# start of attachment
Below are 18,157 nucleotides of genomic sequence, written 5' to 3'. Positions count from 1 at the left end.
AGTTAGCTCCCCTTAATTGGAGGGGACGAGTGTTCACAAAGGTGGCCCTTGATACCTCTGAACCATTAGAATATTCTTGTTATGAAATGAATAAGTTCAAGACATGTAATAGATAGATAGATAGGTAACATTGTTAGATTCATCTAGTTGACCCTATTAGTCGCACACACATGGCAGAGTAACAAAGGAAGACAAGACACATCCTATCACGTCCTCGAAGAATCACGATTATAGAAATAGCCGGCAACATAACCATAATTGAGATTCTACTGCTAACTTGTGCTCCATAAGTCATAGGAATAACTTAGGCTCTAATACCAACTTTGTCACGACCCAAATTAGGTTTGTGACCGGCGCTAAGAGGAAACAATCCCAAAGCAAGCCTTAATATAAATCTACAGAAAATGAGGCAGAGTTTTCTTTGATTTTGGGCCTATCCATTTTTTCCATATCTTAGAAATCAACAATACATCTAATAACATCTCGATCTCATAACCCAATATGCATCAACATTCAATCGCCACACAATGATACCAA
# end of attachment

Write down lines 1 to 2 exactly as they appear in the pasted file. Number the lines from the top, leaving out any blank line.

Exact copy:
Below are 18,157 nucleotides of genomic sequence, written 5' to 3'. Positions count from 1 at the left end.
AGTTAGCTCCCCTTAATTGGAGGGGACGAGTGTTCACAAAGGTGGCCCTTGATACCTCTGAACCATTAGAATATTCTTGTTATGAAATGAATAAGTTCAAGACATGTAATAGATAGATAGATAGGTAACATTGTTAGATTCATCTAGTTGACCCTATTAGTCGCACACACATGGCAGAGTAACAAAGGAAGACAAGACACATCCTATCACGTCCTCGAAGAATCACGATTATAGAAATAGCCGGCAACATAACCATAATTGAGATTCTACTGCTAACTTGTGCTCCATAAGTCATAGGAATAACTTAGGCTCTAATACCAACTTTGTCACGACCCAAATTAGGTTTGTGACCGGCGCTAAGAGGAAACAATCCCAAAGCAAGCCTTAATATAAATCTACAGAAAATGAGGCAGAGTTTTCTTTGATTTTGGGCCTATCCATTTTTTCCATATCTTAGAAATCAACAATACATCTAATAACATCTCGATCTCATAACCCAATATGCATCAACATTCAATCGCCACACAATGATACCAA